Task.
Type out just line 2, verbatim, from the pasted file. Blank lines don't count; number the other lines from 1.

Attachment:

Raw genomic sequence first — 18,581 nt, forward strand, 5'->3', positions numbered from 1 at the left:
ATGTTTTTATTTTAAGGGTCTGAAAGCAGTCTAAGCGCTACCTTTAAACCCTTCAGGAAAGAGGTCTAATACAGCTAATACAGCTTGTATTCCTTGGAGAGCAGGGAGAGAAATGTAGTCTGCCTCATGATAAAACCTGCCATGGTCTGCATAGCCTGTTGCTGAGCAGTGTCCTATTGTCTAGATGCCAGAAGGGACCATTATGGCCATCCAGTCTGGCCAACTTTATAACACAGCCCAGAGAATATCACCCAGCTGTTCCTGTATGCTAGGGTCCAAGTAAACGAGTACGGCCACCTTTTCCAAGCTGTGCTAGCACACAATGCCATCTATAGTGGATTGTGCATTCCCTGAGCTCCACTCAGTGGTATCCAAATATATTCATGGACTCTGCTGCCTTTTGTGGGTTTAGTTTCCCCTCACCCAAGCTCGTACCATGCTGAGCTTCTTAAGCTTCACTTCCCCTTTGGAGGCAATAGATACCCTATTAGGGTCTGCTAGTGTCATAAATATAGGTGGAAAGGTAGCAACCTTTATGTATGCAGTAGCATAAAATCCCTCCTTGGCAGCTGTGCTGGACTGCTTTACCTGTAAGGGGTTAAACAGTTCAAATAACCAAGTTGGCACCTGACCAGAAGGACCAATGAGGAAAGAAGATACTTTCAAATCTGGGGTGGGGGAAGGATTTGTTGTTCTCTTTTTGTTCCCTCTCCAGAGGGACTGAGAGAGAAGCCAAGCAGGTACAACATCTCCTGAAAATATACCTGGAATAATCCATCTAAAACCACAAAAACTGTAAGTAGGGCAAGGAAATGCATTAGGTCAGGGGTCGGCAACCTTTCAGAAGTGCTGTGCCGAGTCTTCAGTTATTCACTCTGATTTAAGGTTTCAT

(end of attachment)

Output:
ATGTTTTTATTTTAAGGGTCTGAAAGCAGTCTAAGCGCTACCTTTAAACCCTTCAGGAAAGAGGTCTAATACAGCTAATACAGCTTGTATTCCTTGGAGAGCAGGGAGAGAAATGTAGTCTGCCTCATGATAAAACCTGCCATGGTCTGCATAGCCTGTTGCTGAGCAGTGTCCTATTGTCTAGATGCCAGAAGGGACCATTATGGCCATCCAGTCTGGCCAACTTTATAACACAGCCCAGAGAATATCACCCAGCTGTTCCTGTATGCTAGGGTCCAAGTAAACGAGTACGGCCACCTTTTCCAAGCTGTGCTAGCACACAATGCCATCTATAGTGGATTGTGCATTCCCTGAGCTCCACTCAGTGGTATCCAAATATATTCATGGACTCTGCTGCCTTTTGTGGGTTTAGTTTCCCCTCACCCAAGCTCGTACCATGCTGAGCTTCTTAAGCTTCACTTCCCCTTTGGAGGCAATAGATACCCTATTAGGGTCTGCTAGTGTCATAAATATAGGTGGAAAGGTAGCAACCTTTATGTATGCAGTAGCATAAAATCCCTCCTTGGCAGCTGTGCTGGACTGCTTTACCTGTAAGGGGTTAAACAGTTCAAATAACCAAGTTGGCACCTGACCAGAAGGACCAATGAGGAAAGAAGATACTTTCAAATCTGGGGTGGGGGAAGGATTTGTTGTTCTCTTTTTGTTCCCTCTCCAGAGGGACTGAGAGAGAAGCCAAGCAGGTACAACATCTCCTGAAAATATACCTGGAATAATCCATCTAAAACCACAAAAACTGTAAGTAGGGCAAGGAAATGCATTAGGTCAGGGGTCGGCAACCTTTCAGAAGTGCTGTGCCGAGTCTTCAGTTATTCACTCTGATTTAAGGTTTCAT